He’s digging it

The farmer behind Siena Farms in Sudbury has had a hot, dry summer. That’s good news for tomatoes.

By Sebastian Smee
Globe Staff / August 11, 2010

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Q. What’s growing well on Siena Farms and good to eat right now?

A. Tomatoes! Best crop I’ve ever grown in my young 15-year farming career. All the other “hot crops’’ are doing great this hot summer as well: peppers, eggplants, squash, cucumbers . . .

Q. We’ve seen some severe weather this summer. Has this had much effect on you?

A. [It’s] the complete opposite of last summer, weather-wise. We’ve received 1.5 inches of rain all summer long so far . . . which combined with the record heat makes for some unusual growing conditions (and some innovative irrigation projects!). The salad greens have suffered but the hot crops, especially tomatoes, are loving life. Dry conditions make for super-sweet tomatoes, which after last summer’s cold, wet “late-blight’’ tomato disaster is delicious news.

Q. You supply a lot of well-known restaurants in the area, including your wife’s restaurant, Oleana. Do you get any especially challenging requests from them?

A. The challenge is what we’re in this for. We meet every winter with our core restaurant customers to review crop and varietal selections for the coming season.

Q. You also supply food to individuals. Is demand outstripping supply yet?

A. The demand for our CSA boxshare program and our produce at the Copley Square farmers’ market has been nearly doubling every year for the last several. We’re a long way from feeling like we, or other local farms, can keep up, which is great. This also provides a great sense of cooperation with our neighboring farms and farmers, rather than competition.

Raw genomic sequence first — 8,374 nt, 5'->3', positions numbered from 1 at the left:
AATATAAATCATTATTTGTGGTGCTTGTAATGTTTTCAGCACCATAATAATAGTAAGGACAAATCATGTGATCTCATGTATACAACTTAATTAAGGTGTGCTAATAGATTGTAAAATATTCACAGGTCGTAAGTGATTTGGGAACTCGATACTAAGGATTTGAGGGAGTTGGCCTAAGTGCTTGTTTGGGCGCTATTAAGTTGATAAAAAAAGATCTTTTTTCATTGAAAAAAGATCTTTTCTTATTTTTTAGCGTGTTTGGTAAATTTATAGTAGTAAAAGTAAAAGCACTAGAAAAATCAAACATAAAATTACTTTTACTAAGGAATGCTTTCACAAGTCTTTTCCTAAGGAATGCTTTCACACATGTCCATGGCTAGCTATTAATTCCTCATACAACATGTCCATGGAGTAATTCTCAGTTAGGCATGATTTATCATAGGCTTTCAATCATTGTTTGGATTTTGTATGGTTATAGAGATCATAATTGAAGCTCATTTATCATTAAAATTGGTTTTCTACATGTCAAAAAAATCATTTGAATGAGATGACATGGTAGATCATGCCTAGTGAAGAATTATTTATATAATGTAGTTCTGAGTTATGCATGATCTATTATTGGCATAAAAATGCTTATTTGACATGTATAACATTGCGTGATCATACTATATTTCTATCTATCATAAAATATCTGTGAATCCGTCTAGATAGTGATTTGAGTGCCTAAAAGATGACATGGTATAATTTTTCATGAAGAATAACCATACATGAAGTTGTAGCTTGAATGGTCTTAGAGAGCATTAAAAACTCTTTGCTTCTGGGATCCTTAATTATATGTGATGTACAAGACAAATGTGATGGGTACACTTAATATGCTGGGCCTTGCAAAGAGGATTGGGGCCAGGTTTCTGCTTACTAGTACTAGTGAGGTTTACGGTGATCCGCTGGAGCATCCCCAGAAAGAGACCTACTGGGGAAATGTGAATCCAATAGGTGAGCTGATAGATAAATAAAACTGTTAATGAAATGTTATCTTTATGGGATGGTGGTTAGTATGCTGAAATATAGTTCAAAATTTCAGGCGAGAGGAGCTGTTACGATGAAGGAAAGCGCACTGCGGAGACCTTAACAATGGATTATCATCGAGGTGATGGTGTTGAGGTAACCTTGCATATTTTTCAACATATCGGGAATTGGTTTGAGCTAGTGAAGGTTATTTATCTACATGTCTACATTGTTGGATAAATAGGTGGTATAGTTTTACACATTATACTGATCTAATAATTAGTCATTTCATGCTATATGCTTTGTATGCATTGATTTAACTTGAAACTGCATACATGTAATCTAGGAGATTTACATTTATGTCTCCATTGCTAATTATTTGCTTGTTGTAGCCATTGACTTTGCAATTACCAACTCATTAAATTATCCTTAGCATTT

Q. How do you manage to farm over 100 acres and go without chemical sprays and the like?

A. The biodiversity of our cropping (over 200 different varieties) is the key to making organics work. I can’t imagine any kind of organic mono-culture working for very long; there are just too many creatures out there who like to eat what we grow.

Q. What’s your favorite fruit or vegetable at the moment?

A. Garlic is usually my go-to favorite. It’s the last crop we plant each season, going in the ground in early November to sprout roots before the soil locks up, and then it shoots up first thing in the spring. Back in the early years the garlic planting was always the moment when I had to decide: Am I going to make it through another season and make this farming thing work? The answer always had to be yes, so the garlic always got planted.

Q. You named the farm after your daughter Siena. How old is she now? Does she spend time with you or help you out in the fields or in other ways? And what are her favorite foods at the moment?

A. Siena is “4 3/4’’ and will be starting kindergarten this fall at Haynes School, which was my own elementary school, just a half-mile walk up from the farm where her grandparents still live and where Ana and I purchased a house a couple years ago. It’s all pretty ideal. She loves to be out in the fields with her dad as long as it doesn’t cut into her princess time. Her favorite farm product for several years running now is Wrinkled Crinkled Cress, an extremely spicy baby salad green. Ask her what she wants to be when she grows up though and she’ll confidently and consistently reply “A dentist who is a Mom . . .’’ Sebastian Smee can be reached at